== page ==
Updated: Nov 1
This past weekend, Red Bull driver Max Verstappen secured his second consecutive Formula One World Driver’s Championship by winning the 2022 Japanese Grand Prix. Verstappen drove the RB18 to 12 wins and 14 podiums with four races still to go in the season. Red Bull started the season with reliability issues which caused Verstappen to retire in two of the first three races this season. Once Red Bull fixed those issues, Verstappen dominated most of the races this season. Avid fans saw this championship coming due to Ferrari’s strategy issues and Mercedes’ lack of straight-line speed.
However, the Japanese Grand Prix ended with confusion. Even Verstappen was unaware he had secured the championship. Those around the driver had to convince him that the points fell in his favor crowning him the champion. So how could this be? How could there be so much confusion about how points the FIA gives out points?
The answer lies in the changes the FIA made to the point structure following the 2021 Belgian Grand Prix. During that race, rain caused severe delays. Formula One races are limited to a hard three-hour limit from the intended start time. Weather delays can cause the race to be ended by this three-hour limit rather than drivers finishing the original amount of intended laps.
The FIA changed the sporting regulations to state that the FIA would award fewer points to the drivers if the drivers run less than a complete race. For example, if the drivers run a whole race, the first-place driver receives 25 points; but if the drivers run only 50-75% of the race, the first-place driver only gets 19 points. See articles 6.4 and 6.5.
Unfortunately, the changes the FIA made to the rules did not have the intended effect due to the wording of the regulations. The rules state that the FIA will only give out reduced points for a race “If a race is suspended in accordance with Article 57, and cannot be resumed.” The rules do not state that the FIA will award reduced points when the race concludes due to the three-hour time limit under normal conditions.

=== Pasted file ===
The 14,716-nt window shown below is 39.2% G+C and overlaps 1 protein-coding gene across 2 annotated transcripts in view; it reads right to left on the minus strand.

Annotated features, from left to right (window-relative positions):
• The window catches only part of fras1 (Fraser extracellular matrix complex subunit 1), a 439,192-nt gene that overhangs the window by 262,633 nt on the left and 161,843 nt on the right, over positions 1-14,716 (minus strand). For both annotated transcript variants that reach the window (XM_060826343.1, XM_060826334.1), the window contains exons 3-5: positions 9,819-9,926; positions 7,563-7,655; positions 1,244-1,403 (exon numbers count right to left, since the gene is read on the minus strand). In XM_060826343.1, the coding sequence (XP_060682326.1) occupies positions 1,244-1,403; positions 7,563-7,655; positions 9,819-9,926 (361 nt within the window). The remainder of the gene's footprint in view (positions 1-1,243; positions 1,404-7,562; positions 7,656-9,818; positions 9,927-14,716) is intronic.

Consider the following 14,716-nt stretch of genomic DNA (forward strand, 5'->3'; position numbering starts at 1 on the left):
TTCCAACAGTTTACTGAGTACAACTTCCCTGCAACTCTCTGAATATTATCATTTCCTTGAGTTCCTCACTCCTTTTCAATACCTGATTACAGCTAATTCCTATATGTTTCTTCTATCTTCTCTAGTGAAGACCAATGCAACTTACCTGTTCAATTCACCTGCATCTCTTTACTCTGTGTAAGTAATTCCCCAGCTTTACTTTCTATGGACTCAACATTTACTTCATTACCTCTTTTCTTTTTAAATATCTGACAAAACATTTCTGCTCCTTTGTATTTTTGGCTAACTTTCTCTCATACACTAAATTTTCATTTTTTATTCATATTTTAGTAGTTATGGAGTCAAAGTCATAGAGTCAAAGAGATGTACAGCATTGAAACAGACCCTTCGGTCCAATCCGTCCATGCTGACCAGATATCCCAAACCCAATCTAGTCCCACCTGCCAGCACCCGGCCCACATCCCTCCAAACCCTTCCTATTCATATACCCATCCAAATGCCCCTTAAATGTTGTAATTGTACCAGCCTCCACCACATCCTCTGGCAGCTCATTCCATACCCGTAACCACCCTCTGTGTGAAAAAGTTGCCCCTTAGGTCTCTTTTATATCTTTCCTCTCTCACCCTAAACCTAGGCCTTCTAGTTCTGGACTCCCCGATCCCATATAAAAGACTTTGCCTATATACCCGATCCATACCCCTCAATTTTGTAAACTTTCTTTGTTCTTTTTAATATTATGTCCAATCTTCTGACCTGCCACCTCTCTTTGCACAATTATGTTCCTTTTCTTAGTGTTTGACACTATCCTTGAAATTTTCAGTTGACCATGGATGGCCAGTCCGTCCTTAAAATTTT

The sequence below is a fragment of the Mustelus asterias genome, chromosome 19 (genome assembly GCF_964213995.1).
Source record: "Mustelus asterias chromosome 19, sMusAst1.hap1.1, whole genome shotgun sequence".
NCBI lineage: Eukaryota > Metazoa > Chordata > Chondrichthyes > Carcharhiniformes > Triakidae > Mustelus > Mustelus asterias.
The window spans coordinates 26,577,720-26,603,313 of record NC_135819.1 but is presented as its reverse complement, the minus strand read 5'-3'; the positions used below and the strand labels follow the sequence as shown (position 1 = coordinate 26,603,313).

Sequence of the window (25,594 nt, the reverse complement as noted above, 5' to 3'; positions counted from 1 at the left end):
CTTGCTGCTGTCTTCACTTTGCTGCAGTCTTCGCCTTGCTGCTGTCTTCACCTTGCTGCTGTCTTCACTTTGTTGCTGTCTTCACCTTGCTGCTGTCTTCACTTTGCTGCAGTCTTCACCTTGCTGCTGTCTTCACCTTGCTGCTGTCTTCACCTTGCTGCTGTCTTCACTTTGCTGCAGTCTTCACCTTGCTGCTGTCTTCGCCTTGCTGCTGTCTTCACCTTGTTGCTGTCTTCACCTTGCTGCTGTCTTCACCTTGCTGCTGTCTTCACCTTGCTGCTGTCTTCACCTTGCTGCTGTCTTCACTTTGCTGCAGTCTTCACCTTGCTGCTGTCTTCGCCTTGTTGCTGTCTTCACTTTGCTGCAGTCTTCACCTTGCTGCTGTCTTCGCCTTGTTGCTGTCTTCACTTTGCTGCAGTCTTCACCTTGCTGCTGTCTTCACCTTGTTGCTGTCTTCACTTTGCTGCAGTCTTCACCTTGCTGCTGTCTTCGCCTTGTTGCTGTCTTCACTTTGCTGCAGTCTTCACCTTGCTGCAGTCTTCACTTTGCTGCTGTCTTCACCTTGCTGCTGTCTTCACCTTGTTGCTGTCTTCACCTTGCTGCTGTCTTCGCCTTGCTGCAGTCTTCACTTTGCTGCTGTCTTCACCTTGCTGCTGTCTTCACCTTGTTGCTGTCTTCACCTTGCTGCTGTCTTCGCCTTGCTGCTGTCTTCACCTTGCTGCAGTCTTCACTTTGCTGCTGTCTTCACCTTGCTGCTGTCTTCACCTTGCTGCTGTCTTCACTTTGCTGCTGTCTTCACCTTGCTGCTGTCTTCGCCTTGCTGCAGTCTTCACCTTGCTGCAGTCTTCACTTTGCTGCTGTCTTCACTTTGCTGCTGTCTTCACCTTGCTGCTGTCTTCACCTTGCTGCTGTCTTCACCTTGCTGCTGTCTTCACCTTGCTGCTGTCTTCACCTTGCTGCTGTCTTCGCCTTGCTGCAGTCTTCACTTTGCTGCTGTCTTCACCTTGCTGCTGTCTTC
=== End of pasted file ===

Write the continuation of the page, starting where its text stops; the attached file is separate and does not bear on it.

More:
Article 57 is where the bulk of the confusion lies. Teams were under the impression that the FIA would hand out reduced points for ANY race if drivers ran less than 75% of their intended distance. Instead, the wording states that the FIA would hand down reduced points only when the race is suspended and doesn’t resume. Verstappen won the Japanese GP by completing 28 of the original 53 laps (just under 53% of the intended distance). He, and most others, believed that this meant the FIA would award Verstappen 19 points which would not have secured the championship.
In the end, the conclusion to the 2022 championship race was confusing but hardly as controversial as the end of last year’s championship. Verstappen winning the 2022 championship seemed inevitable based on his performances. If Verstappen couldn't win the driver's championship in Suzuka, he would have most likely won at the United States Grand Prix on October 23rd.
Related to Formula One controversy, recent news has also emerged that Red Bull may have exceeded the cost cap during the 2021 Formula One season. The FIA implemented a cost cap to even the playing field for teams with potentially less funding given free spending. This news could add more controversy to an already controversial 2021 season. As always, keep in touch with Conduct Detrimental for all developing legal controversies in Formula One.
Justin Mader is a recent graduate of the University of New Hampshire Franklin Pierce School of Law, earning a J.D. and a Sports and Entertainment Law Certificate. He also serves as a Producer, Editor, and Contributor for Conduct Detrimental. He can be reached via Twitter: @maderlaw and LinkedIn at https://www.linkedin.com/in/justin-mader-15a602119/.